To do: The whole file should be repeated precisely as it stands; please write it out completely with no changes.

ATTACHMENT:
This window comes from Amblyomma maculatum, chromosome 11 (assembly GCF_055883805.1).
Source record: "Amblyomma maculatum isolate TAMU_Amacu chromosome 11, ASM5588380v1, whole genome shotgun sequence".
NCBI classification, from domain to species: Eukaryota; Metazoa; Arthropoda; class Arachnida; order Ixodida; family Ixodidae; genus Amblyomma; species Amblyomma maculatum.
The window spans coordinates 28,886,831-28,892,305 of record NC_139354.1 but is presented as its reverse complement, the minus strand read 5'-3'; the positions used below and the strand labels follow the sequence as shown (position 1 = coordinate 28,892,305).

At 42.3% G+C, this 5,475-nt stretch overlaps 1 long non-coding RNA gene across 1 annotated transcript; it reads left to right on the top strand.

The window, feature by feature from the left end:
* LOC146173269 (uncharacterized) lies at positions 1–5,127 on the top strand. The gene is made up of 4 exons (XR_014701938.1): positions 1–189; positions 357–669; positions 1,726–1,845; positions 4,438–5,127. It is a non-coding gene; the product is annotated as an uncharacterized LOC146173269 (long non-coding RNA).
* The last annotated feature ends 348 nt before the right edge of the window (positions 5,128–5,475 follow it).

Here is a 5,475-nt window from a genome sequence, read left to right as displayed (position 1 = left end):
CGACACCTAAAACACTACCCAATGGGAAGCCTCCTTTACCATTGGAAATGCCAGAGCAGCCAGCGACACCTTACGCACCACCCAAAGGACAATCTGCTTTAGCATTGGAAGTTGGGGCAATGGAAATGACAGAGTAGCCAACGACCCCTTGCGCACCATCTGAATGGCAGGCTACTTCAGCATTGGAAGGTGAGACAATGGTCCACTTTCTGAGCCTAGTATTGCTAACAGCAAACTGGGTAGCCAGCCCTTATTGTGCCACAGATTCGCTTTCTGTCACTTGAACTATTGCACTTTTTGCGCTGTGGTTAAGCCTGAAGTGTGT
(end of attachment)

This window comes from Amblyomma maculatum, chromosome 11 (assembly GCF_055883805.1).
Source record: "Amblyomma maculatum isolate TAMU_Amacu chromosome 11, ASM5588380v1, whole genome shotgun sequence".
NCBI classification, from domain to species: Eukaryota; Metazoa; Arthropoda; class Arachnida; order Ixodida; family Ixodidae; genus Amblyomma; species Amblyomma maculatum.
The window spans coordinates 28,886,831-28,892,305 of record NC_139354.1 but is presented as its reverse complement, the minus strand read 5'-3'; the positions used below and the strand labels follow the sequence as shown (position 1 = coordinate 28,892,305).

At 42.3% G+C, this 5,475-nt stretch overlaps 1 long non-coding RNA gene across 1 annotated transcript; it reads left to right on the top strand.

The window, feature by feature from the left end:
* LOC146173269 (uncharacterized) lies at positions 1–5,127 on the top strand. The gene is made up of 4 exons (XR_014701938.1): positions 1–189; positions 357–669; positions 1,726–1,845; positions 4,438–5,127. It is a non-coding gene; the product is annotated as an uncharacterized LOC146173269 (long non-coding RNA).
* The last annotated feature ends 348 nt before the right edge of the window (positions 5,128–5,475 follow it).

Here is a 5,475-nt window from a genome sequence, read left to right as displayed (position 1 = left end):
CGACACCTAAAACACTACCCAATGGGAAGCCTCCTTTACCATTGGAAATGCCAGAGCAGCCAGCGACACCTTACGCACCACCCAAAGGACAATCTGCTTTAGCATTGGAAGTTGGGGCAATGGAAATGACAGAGTAGCCAACGACCCCTTGCGCACCATCTGAATGGCAGGCTACTTCAGCATTGGAAGGTGAGACAATGGTCCACTTTCTGAGCCTAGTATTGCTAACAGCAAACTGGGTAGCCAGCCCTTATTGTGCCACAGATTCGCTTTCTGTCACTTGAACTATTGCACTTTTTGCGCTGTGGTTAAGCCTGAAGTGTGT